When she handed it to me, I realized that it was one of the most beautiful things I’d ever seen.
The note was typed out on a computer, on a red and green background, but it was not signed. I was addressed to my brother and read:
“Recently, your family has been in my thoughts and prayers, especially your mom. I wanted to do something to encourage all of you.
I wanted to give something to your Mom to encourage her. I hope she shops at Giant. God loves her and is pleased with her. She is not the problem. God sees it all. He will move to help her. God moves suddenly.”
It was amazing. No one knew what happened at our house just a few short hours ago. No one knew the accusations that were spoken---no one could have known expect God. As proof that the note was a miracle, enclosed in the gift bag were two gift cards to Giant grocery story for $50 each.
Here’s why this gift was so significant. Remember I said that we were not buying each other personal gifts that year? Well, earlier in December when my Mom and I were alone, I asked her what she would like for Christmas if we were buying presents. (I was thinking about getting her something and giving it to her privately.)
She said, “Do you know what I’d really like? I’d like $100 to go to the Giant grocery store and buy whatever I want without worrying about the grocery budget. I’d just like to enjoy the trip.”
No one knew about that conversation (and I didn’t have $100 to pull it off)
Only God knew what was said privately.
Only He knew that we’d see these gift cards as a sign that God was with us---that He saw everything, that He knew the truth, and that He would help us. What a miracle!
The God of the Universe stepped into our situation and released my Mom from all of the false accusations my Dad had spewed out the night before. He acted as the ultimate Judge saying, “I know exactly what’s going on and I know it’s not your fault.”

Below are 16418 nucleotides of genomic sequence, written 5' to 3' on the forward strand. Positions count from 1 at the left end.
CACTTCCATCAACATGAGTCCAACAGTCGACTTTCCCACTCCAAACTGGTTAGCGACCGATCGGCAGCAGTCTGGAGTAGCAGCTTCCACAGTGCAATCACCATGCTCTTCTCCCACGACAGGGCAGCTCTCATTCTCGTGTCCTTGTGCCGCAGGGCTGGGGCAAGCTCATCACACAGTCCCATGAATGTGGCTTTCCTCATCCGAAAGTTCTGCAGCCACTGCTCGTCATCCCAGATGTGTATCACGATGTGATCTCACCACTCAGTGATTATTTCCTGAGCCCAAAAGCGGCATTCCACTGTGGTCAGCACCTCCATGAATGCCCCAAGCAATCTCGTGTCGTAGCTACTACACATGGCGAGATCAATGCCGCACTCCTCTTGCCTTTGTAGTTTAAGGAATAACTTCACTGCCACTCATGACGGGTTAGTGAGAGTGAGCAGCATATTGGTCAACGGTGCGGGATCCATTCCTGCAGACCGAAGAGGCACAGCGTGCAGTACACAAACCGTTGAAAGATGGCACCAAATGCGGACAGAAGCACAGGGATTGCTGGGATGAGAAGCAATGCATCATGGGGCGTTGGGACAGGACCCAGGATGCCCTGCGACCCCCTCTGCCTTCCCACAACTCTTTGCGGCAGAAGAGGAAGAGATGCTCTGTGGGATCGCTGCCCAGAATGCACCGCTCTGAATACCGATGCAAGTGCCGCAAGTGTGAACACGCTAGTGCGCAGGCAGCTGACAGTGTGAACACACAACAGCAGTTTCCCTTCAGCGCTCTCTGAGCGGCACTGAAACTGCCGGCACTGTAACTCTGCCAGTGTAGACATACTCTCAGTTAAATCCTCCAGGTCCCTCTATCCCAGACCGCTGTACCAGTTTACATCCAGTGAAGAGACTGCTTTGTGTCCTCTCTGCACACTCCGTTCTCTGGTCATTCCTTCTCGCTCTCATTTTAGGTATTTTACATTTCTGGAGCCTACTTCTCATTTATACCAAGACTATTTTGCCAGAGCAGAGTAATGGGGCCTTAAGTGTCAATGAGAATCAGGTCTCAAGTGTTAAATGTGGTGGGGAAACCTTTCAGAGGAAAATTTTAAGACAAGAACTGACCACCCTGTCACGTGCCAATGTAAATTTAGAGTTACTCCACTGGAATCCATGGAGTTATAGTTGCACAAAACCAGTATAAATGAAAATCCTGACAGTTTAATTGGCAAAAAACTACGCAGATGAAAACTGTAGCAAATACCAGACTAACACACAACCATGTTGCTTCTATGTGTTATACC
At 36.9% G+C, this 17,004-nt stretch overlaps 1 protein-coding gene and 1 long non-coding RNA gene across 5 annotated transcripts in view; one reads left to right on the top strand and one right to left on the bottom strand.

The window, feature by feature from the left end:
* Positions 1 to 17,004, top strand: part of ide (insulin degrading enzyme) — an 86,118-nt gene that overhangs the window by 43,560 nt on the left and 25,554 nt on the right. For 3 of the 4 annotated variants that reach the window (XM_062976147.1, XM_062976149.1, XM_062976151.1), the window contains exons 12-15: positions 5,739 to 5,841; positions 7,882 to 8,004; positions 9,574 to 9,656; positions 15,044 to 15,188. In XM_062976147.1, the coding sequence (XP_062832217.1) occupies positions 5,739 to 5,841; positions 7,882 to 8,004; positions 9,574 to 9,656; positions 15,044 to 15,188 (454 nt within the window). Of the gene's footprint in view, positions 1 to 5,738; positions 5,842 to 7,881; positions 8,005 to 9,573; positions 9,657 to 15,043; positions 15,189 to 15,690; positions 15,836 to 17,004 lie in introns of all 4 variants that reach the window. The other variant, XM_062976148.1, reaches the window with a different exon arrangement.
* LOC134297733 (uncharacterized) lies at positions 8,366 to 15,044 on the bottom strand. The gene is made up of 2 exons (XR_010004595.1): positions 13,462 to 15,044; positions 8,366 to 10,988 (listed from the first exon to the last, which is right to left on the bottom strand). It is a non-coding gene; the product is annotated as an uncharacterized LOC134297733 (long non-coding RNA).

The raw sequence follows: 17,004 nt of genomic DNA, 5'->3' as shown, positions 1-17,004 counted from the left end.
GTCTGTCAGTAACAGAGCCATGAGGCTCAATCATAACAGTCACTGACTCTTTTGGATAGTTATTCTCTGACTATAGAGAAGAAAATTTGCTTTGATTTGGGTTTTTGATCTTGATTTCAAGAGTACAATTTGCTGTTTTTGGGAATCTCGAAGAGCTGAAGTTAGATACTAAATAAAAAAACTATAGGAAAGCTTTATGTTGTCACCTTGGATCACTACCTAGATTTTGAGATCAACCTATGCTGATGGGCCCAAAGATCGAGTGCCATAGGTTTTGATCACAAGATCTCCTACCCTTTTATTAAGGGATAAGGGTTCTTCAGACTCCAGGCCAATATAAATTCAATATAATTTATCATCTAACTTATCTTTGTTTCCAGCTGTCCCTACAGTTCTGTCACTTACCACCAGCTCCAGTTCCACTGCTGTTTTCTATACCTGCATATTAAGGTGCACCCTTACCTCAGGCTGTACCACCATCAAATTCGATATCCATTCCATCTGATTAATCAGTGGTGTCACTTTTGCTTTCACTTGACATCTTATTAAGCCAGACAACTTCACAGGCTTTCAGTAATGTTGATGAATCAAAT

Of course, the gift bag didn’t just contain a gift for my Mom. It also contained a gift card to Staples for my brother with enough money to purchase a laptop computer. Back then, Jamie was just starting to write for Men’s Ministries. Again, only Mom and I knew that he was even looking at laptops and we all knew we couldn’t afford one. Yet, here was over $400 on a gift card and the note said specifically: “Every writer needs a laptop. Use this to invest in your ministry.” Making the miracle even greater, it "just happened" that Staples had a laptop on sale for $400 that weekend!
Finally, there was a gift for me: a gift card to a department store to treat myself to something new. “A blessing for the blessing that I had been to others” the card read.
Honestly, I was grateful for the gift card. However, I was so much more grateful to know that in a time in my life when nothing made sense and God’s path seemed very unclear, God was very active and present in our situation. He had everything under control and God was with us.
That was the miracle that we experienced that Christmas: The assurance that God was with us.
I wish I could say that our circumstances miraculously changed, my Dad repented and changed his ways and Christmas has been happily ever after ever since, but I can’t.
What I can say is that we changed that Christmas.
Knowing that God was with us---that the King of the Universe took time to make a house call to a little family in a small town that most of the world thought was crazy---changed our perspective.
It was enough to know that God was with us. Even without gifts or a tree, we celebrated that Christmas because we knew we were held in the arms of our Heavenly Father Who knew all, saw all, and had everything under control.
Immanuel---God with us. That is something to celebrate.
I don’t know what you’re going through this Christmas. I don’t know if you’re celebrating the most wonderful time of the year or going through one of the most painful seasons you’ve ever endured. What I do know is that whatever you’re experiencing this holiday season, God is with you.
He is actively and presently involved in your life---even in the darkest of times, that gives you something to celebrate.
When you get right down to it---that is the real meaning of Christmas—God sent His Son, Jesus, into the world to die for the sins of man, so that we could have restored fellowship with Him. It really isn’t about the presents, the decorations, or the festivities (although all of these things are nice). It’s about the fact that God so loved the world that He gave His only Son so that whoever believed on Him could spend eternity (that’s forever) with Him in Heaven.
God with us now, and the opportunity for us to spend eternity with God in Heaven forever---that’s the real meaning of Christmas and the true Christmas miracle.